The Peasant War in Germany by Frederick Engels
Four hundred years have passed since the great Peasant War in Germany. It differs from similar peasant uprisings of the Fourteenth Century in Italy, France and England, in that these uprisings were of a more or less local character and were directed against the money economy then in the process of development, while the Peasant War, unfolding in the epoch of early capitalism which was creating a world market, was intimately related to the events of the Reformation. This more complex historic background, compared with the background of the Fourteenth Century, rendered more complex the class grouping whose struggle determined the whole course of the Peasant War. The role of proletarian elements also becomes more pronounced compared with earlier uprisings.
It was natural that, with the growth of a democratic movement in Germany, especially after the July Revolution in France, attention should be directed towards the study of the great Peasant War. A series of popular brochures and works examining individual phases of the movement made their appearance, and in 1841 there was published the monumental work of [Wilhelm] Zimmermann, which, to the present time, remains the most detailed narrative of the events of the Peasant War in Germany.
It was also natural that the German communists, confronted with the necessity of determining how far the peasantry could be relied upon as a revolutionary factor, should have carefully studied the history of the Peasant War. Their attention was particularly drawn to the leaders of the Peasant War, one of whom was Thomas Muenzer. It is characteristic that as early as 1845, Engels, in one of his first articles for the Chartist “Northern Star,” called the attention of the English workers to this “famous leader of the Peasant War of 1525,” who, according to Engels, was a real democrat, and fought for real demands, not illusions.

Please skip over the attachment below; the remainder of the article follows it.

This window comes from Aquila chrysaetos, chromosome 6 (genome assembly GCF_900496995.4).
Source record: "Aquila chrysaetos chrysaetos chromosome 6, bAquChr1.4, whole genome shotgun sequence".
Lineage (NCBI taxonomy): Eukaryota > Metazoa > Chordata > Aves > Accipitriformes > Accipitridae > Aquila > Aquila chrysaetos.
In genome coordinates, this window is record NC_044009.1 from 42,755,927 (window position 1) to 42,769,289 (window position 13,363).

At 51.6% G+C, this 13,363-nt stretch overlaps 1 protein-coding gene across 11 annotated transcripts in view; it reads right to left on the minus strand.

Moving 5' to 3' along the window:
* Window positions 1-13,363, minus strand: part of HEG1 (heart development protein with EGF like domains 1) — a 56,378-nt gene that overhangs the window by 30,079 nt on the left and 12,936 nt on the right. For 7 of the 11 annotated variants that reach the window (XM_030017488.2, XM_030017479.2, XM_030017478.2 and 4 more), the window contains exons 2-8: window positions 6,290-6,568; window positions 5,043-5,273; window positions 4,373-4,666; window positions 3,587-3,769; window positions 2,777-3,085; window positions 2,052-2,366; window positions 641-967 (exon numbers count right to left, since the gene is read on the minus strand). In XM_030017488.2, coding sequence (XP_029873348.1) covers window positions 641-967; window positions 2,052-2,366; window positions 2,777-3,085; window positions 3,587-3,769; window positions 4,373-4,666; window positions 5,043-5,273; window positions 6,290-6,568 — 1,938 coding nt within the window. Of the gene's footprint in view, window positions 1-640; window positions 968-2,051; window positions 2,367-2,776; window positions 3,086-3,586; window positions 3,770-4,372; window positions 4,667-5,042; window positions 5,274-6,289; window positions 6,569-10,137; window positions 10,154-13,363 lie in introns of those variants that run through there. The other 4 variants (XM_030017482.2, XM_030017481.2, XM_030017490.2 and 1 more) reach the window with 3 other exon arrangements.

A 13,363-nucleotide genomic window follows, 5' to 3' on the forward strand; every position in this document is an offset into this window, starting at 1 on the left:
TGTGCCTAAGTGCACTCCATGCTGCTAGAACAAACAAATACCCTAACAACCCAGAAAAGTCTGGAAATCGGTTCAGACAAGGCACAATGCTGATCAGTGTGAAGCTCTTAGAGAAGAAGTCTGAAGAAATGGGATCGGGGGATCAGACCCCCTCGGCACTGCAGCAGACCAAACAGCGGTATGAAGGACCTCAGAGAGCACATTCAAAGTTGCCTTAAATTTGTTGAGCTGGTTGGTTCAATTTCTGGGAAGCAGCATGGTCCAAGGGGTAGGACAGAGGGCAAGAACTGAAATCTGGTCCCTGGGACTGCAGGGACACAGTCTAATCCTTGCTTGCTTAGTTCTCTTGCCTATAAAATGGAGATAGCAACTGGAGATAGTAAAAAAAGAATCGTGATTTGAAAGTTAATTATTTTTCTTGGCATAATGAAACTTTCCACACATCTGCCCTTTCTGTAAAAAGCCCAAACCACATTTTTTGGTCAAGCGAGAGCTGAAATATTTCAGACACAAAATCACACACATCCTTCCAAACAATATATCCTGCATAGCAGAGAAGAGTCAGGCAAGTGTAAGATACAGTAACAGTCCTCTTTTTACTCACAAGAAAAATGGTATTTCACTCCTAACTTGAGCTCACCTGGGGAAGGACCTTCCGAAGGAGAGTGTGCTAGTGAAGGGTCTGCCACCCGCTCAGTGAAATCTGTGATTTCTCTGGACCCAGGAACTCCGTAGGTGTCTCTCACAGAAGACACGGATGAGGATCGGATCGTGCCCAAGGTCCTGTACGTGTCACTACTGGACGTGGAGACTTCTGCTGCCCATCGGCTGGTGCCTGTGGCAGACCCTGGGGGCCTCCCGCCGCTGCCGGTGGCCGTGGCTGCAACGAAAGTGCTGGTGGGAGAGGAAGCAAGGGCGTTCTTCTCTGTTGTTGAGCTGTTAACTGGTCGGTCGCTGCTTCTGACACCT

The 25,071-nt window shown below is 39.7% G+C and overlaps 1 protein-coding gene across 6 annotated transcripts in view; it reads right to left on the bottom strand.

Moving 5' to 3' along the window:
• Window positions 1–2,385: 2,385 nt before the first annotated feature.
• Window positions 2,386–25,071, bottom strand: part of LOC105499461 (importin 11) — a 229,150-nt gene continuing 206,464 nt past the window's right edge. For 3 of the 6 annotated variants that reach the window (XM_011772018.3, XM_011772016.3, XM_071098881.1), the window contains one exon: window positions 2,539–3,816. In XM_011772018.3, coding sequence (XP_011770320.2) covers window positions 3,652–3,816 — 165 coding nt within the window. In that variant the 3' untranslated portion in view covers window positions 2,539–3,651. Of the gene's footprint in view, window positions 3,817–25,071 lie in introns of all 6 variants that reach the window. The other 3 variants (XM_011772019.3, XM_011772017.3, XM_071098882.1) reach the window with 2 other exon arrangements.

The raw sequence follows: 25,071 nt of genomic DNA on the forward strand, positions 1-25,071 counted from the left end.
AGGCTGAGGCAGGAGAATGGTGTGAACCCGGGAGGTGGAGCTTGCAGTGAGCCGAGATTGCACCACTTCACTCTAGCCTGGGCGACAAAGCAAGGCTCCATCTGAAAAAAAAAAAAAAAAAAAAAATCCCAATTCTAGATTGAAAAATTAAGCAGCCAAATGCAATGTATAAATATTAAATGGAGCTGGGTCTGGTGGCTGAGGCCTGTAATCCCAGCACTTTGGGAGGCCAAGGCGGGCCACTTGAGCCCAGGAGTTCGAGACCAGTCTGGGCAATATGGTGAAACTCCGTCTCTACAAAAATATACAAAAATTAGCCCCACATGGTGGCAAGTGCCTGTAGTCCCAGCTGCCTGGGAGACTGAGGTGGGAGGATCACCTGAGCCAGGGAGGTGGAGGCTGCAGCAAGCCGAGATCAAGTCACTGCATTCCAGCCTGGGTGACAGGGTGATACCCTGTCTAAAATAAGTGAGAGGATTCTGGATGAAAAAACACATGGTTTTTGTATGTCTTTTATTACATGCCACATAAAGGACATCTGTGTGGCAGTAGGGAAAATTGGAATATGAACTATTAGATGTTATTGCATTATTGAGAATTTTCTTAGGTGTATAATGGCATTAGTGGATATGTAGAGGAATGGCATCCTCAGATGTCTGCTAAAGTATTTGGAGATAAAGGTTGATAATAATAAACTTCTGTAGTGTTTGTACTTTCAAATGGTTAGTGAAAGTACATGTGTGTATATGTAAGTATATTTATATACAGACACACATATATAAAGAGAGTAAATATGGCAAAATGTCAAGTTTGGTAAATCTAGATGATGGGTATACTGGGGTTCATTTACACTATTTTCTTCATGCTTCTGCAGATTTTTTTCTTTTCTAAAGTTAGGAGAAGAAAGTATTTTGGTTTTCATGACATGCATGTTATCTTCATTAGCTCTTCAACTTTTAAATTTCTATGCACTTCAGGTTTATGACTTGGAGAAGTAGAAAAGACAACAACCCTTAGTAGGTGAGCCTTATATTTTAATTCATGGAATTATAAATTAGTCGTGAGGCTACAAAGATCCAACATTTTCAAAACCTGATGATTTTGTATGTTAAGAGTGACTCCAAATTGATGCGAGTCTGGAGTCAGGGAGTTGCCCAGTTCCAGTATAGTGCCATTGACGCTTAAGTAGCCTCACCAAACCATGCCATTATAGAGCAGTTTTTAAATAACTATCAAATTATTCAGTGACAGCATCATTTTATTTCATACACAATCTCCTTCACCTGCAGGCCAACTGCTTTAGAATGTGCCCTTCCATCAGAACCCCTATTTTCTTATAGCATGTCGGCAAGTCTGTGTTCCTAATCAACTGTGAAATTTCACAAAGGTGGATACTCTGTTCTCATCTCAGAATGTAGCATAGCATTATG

Marx and Engels, who very soberly regarded the role of the peasantry in the realization of a social revolution never underestimated its role as a revolutionary factor in the struggle against the large landowners and the feudal masters. They understood very well that the more the peasantry falls under the leadership of revolutionary classes which unite it, the more capable it is of general political actions. Led by the revolutionary proletariat, supporting its struggle against capitalism in the city and the village, the peasantry appeared to be a very important ally. This is why Marx and Engels, during the revolution of 1848–49, mercilessly exposed the cowardly conduct of the German bourgeoisie, which, currying favour with the Junkers and afraid of the proletariat, had refused to defend the interests of the peasantry.
It was with the aim of instructing the German bourgeois democracy that in 1850, Engels, supported by the factual material collected by the democrat, Zimmermann, wrote this splendid account of the German Peasant War. First, he gives a picture of the economic situation and of the class composition of Germany of that time. Then he shows how out of this soil spring the various opposition groups with their programmes, and gives a colourful characterisation of Luther and Muenzer. The third chapter contains a brief history of the peasant uprisings in the German Empire from 1476 to 1517, that is, to the beginning of the Reformation. In the fourth chapter we have the history of the uprising of the nobility under the leadership of Franz von Sickingen and Ulrich von Hutten. The fifth and sixth chapters contain a narrative of the events of the Peasant War as such, with a detailed explanation of the main causes of the peasants’ defeat. In the seventh and last chapters the significance of the Peasant War and its consequences in German history are explained.
Permeating the whole of Engels’ work is the idea of the necessity of a merciless struggle against the feudal masters, the landlords. Only a radical abolition of all traces of feudal domination, he said, could create the most favourable conditions for the success of a proletarian revolution. In this respect Engels was in full harmony with Marx, who wrote to him later (August 16, 1856), “Everything in Germany will depend upon whether it will be possible to support the proletarian revolution by something like a second edition of the Peasant War. Only then will everything proceed well.”
Quite different was the conception of Lassalle, who overestimated the significance of the uprising of the nobility, idealized Franz von Sickingen and Ulrich von Hutten, and treated the revolutionary movement of the lower plebeian strata too contemptuously. In his opinion, the Peasant War, notwithstanding its revolutionary appearance, was in reality a reactionary movement. “You all know,” he said to the Berlin workers, “that the peasants killed the nobles and burned their castles, or, according to the prevailing habit, made them run the gauntlet. However, notwithstanding this revolutionary appearance, the movement was, in substance and principle, reactionary.”